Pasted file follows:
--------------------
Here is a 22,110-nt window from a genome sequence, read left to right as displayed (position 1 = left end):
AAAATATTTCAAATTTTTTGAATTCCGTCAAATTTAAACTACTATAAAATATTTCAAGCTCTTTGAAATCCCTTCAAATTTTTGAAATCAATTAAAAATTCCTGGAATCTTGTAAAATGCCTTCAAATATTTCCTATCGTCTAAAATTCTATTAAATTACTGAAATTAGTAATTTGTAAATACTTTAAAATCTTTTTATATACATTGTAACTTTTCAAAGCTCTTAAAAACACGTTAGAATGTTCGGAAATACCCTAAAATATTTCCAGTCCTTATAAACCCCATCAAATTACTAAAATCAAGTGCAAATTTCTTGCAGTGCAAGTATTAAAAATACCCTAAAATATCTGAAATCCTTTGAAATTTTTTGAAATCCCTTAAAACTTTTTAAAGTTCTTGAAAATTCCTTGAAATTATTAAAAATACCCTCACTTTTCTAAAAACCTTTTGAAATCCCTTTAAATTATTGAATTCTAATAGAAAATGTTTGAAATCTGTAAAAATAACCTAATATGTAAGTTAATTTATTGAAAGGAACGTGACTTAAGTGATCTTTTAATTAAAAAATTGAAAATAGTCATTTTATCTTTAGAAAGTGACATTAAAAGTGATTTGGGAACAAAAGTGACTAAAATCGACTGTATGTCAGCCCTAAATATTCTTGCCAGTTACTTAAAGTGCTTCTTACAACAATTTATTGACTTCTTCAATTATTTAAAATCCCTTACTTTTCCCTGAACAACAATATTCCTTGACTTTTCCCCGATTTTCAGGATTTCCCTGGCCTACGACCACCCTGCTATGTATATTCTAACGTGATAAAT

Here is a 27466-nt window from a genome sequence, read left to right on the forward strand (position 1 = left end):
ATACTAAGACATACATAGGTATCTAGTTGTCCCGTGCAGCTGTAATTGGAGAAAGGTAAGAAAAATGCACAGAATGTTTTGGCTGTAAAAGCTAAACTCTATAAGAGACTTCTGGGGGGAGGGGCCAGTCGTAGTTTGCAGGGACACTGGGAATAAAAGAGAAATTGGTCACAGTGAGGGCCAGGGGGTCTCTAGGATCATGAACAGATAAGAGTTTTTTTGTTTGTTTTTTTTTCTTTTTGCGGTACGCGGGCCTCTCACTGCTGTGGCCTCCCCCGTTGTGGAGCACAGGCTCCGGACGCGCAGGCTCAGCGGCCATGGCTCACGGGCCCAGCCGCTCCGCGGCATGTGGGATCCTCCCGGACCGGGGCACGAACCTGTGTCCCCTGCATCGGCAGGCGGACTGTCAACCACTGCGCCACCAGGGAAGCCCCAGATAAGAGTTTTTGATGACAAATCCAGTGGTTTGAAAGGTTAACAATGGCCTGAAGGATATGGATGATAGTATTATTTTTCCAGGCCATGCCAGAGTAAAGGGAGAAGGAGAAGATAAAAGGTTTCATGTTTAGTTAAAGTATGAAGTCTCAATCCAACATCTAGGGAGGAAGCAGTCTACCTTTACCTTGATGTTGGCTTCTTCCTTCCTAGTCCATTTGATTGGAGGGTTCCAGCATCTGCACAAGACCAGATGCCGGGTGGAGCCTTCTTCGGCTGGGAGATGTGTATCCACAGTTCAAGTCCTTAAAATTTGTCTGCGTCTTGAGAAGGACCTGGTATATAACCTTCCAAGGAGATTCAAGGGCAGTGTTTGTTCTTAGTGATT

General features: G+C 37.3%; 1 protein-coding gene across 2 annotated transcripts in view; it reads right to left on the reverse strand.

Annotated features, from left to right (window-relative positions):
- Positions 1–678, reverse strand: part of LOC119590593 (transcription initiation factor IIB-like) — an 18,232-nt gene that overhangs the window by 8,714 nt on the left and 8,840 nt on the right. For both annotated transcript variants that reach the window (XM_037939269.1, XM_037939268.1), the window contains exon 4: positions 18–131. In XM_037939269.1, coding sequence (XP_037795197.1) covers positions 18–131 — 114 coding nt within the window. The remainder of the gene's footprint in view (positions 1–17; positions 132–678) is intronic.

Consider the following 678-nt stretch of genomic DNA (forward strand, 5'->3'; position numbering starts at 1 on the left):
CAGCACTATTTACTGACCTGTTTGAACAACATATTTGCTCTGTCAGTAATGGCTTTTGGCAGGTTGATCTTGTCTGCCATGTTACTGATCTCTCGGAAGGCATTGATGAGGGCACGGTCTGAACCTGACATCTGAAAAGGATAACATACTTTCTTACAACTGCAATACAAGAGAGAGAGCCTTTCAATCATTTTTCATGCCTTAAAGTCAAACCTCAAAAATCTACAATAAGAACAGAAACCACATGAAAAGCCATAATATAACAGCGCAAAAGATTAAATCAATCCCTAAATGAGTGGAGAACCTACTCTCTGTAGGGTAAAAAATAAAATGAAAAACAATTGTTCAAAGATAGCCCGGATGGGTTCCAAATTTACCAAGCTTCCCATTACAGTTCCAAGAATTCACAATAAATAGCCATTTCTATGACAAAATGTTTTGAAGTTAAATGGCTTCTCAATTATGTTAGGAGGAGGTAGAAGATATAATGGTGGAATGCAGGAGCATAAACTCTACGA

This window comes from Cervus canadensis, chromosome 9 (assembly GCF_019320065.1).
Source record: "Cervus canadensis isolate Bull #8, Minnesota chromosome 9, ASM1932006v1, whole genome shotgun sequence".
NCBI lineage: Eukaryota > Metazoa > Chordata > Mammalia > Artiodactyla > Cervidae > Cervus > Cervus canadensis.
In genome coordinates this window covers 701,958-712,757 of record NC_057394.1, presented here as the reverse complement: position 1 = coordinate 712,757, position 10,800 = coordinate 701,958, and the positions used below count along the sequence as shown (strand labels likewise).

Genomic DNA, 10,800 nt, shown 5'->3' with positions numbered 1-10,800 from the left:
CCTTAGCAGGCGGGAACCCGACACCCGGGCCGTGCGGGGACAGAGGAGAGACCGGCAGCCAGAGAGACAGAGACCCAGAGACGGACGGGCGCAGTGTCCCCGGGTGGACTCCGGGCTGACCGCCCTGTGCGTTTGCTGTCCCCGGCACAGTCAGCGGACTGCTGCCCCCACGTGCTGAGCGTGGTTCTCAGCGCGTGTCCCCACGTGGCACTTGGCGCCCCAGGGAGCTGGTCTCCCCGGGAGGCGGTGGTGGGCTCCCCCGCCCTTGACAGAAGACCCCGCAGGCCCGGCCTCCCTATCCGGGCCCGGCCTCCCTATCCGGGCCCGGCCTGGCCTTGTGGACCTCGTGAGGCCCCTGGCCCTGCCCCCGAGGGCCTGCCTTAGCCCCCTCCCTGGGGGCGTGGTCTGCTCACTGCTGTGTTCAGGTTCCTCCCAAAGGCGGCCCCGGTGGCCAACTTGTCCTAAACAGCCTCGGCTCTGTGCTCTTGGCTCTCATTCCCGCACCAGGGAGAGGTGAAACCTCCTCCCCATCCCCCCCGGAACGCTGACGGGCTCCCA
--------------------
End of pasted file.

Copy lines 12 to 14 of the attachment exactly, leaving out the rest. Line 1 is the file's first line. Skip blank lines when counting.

NCBI lineage: Eukaryota > Metazoa > Chordata > Mammalia > Artiodactyla > Cervidae > Cervus > Cervus canadensis.
In genome coordinates this window covers 701,958-712,757 of record NC_057394.1, presented here as the reverse complement: position 1 = coordinate 712,757, position 10,800 = coordinate 701,958, and the positions used below count along the sequence as shown (strand labels likewise).

Genomic DNA, 10,800 nt, shown 5'->3' with positions numbered 1-10,800 from the left: